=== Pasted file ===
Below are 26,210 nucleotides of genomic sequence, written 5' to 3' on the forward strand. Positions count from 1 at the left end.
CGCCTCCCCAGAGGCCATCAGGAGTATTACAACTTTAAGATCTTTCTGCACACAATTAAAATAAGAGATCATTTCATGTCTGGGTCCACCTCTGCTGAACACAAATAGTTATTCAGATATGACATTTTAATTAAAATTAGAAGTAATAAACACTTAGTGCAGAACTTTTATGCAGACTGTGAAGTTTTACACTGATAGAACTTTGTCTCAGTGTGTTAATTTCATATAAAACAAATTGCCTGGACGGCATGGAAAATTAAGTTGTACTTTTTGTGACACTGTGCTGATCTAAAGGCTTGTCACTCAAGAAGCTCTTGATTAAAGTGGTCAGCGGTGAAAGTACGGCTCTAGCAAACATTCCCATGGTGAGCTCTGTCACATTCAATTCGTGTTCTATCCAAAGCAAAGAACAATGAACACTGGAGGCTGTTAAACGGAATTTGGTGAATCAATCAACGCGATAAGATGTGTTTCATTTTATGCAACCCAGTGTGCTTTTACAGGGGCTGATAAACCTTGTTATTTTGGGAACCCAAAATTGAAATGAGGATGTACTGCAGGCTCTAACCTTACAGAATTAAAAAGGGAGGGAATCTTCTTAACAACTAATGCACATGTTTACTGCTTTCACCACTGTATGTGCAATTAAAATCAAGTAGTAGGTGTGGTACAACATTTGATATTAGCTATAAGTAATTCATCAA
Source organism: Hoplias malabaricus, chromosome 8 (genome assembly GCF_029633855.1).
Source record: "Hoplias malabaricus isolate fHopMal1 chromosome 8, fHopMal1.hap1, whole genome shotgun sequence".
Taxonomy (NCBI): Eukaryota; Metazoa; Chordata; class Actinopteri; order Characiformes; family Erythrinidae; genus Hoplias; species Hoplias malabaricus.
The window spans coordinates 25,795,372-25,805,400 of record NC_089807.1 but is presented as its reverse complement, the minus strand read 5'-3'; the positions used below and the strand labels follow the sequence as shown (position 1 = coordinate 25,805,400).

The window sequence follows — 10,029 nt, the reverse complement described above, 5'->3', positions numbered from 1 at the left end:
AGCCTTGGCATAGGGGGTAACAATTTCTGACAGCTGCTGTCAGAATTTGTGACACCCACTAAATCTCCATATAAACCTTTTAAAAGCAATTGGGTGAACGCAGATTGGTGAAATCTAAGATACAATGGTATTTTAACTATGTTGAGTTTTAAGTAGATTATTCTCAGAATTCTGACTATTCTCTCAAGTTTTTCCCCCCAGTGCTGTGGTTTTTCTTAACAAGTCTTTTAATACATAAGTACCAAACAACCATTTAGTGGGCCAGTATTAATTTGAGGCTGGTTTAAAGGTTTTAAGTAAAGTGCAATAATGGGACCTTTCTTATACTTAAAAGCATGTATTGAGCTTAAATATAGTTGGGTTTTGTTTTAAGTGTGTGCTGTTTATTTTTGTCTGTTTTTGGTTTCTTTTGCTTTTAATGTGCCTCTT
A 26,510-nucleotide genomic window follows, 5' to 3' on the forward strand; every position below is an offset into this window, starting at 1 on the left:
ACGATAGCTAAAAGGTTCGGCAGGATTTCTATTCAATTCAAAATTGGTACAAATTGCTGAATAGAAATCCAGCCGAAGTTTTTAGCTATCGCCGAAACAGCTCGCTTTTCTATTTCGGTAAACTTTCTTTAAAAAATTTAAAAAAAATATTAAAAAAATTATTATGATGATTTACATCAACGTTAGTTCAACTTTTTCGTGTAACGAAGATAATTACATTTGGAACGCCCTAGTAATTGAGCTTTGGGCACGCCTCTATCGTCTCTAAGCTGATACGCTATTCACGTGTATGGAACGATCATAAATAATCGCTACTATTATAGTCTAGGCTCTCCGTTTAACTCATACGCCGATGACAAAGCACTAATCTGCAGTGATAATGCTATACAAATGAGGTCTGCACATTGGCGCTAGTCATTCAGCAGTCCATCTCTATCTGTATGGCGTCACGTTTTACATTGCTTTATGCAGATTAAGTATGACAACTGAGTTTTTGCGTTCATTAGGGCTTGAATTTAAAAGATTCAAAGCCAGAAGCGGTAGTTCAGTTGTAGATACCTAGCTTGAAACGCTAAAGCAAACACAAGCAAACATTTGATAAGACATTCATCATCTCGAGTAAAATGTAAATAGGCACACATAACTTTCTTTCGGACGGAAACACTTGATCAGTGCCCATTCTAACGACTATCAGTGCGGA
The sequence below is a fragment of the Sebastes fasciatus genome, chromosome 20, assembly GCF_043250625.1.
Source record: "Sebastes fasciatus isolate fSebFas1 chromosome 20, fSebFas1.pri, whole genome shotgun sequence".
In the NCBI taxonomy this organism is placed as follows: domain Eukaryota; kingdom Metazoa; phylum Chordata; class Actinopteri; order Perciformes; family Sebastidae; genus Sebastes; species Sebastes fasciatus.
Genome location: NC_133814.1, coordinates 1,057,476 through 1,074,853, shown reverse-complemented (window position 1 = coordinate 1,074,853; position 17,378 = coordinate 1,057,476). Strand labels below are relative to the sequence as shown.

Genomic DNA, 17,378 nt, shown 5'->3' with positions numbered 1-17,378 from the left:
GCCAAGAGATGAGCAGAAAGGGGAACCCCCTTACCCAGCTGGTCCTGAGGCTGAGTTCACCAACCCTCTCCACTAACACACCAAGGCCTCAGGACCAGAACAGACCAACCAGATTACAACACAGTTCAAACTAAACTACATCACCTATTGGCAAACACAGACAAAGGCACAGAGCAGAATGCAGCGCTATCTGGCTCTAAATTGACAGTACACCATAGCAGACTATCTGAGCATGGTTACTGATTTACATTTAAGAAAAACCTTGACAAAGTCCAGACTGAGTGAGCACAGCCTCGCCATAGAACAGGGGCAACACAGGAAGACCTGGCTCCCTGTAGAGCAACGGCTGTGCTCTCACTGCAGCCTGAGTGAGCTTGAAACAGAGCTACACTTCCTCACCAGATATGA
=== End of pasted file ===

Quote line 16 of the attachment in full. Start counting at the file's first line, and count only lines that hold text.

GCCAAGAGATGAGCAGAAAGGGGAACCCCCTTACCCAGCTGGTCCTGAGGCTGAGTTCACCAACCCTCTCCACTAACACACCAAGGCCTCAGGACCAGAACAGACCAACCAGATTACAACACAGTTCAAACTAAACTACATCACCTATTGGCAAACACAGACAAAGGCACAGAGCAGAATGCAGCGCTATCTGGCTCTAAATTGACAGTACACCATAGCAGACTATCTGAGCATGGTTACTGATTTACATTTAAGAAAAACCTTGACAAAGTCCAGACTGAGTGAGCACAGCCTCGCCATAGAACAGGGGCAACACAGGAAGACCTGGCTCCCTGTAGAGCAACGGCTGTGCTCTCACTGCAGCCTGAGTGAGCTTGAAACAGAGCTACACTTCCTCACCAGATATGA